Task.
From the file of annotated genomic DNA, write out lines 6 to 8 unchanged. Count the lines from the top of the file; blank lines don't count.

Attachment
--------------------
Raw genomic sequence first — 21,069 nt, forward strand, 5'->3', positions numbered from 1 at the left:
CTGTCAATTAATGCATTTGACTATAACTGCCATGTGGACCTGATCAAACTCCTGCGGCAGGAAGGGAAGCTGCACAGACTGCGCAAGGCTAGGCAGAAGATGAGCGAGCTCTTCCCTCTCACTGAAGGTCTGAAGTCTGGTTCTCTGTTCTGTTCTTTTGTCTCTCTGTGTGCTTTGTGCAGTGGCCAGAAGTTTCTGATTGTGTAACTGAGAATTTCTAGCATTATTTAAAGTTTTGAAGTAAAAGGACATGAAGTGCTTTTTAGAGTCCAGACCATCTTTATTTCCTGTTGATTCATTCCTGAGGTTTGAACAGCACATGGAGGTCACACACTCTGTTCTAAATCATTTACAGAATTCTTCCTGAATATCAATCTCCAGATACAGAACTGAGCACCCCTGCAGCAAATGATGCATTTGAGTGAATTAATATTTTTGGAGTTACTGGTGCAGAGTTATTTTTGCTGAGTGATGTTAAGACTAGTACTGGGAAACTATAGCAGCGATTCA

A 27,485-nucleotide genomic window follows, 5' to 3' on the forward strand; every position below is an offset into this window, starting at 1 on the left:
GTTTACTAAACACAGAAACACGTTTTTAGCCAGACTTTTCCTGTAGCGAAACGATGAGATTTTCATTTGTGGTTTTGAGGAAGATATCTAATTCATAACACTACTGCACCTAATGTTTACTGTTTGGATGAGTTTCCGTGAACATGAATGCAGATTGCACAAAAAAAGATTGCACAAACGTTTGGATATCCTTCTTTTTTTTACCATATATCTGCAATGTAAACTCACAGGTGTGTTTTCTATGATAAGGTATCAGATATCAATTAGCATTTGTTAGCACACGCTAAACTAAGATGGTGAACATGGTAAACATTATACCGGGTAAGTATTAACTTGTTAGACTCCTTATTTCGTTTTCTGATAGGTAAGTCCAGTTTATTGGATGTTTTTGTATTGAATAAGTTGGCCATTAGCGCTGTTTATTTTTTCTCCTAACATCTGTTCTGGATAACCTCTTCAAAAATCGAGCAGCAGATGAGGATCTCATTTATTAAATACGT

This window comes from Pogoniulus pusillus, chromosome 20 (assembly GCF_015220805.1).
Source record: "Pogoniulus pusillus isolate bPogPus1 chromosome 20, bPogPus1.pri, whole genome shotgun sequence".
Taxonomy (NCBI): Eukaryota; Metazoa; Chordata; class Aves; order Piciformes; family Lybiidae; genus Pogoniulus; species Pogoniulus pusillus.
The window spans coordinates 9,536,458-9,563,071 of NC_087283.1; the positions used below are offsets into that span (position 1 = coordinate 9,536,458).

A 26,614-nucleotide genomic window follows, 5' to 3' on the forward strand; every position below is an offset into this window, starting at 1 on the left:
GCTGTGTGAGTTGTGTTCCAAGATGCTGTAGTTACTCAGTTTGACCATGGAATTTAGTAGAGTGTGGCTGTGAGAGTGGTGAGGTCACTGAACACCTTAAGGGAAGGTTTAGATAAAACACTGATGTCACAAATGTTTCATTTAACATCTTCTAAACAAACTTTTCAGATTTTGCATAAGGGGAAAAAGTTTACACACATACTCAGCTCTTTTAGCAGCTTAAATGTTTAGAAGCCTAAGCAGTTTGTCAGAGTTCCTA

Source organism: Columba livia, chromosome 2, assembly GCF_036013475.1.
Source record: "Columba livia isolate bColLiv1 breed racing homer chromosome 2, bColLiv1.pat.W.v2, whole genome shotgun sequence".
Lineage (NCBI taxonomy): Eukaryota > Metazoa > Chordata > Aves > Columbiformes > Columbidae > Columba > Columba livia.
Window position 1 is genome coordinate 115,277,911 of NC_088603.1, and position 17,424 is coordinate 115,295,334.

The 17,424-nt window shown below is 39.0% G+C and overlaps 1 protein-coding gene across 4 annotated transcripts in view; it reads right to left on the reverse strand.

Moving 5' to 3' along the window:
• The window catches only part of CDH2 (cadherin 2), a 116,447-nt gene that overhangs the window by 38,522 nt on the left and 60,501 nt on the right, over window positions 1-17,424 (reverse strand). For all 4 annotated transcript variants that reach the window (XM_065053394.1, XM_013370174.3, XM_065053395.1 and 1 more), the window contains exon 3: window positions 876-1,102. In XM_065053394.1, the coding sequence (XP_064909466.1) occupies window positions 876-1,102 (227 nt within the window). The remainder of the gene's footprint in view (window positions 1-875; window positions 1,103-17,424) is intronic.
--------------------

Source record: "Pogoniulus pusillus isolate bPogPus1 chromosome 20, bPogPus1.pri, whole genome shotgun sequence".
Taxonomy (NCBI): Eukaryota; Metazoa; Chordata; class Aves; order Piciformes; family Lybiidae; genus Pogoniulus; species Pogoniulus pusillus.
The window spans coordinates 9,536,458-9,563,071 of NC_087283.1; the positions used below are offsets into that span (position 1 = coordinate 9,536,458).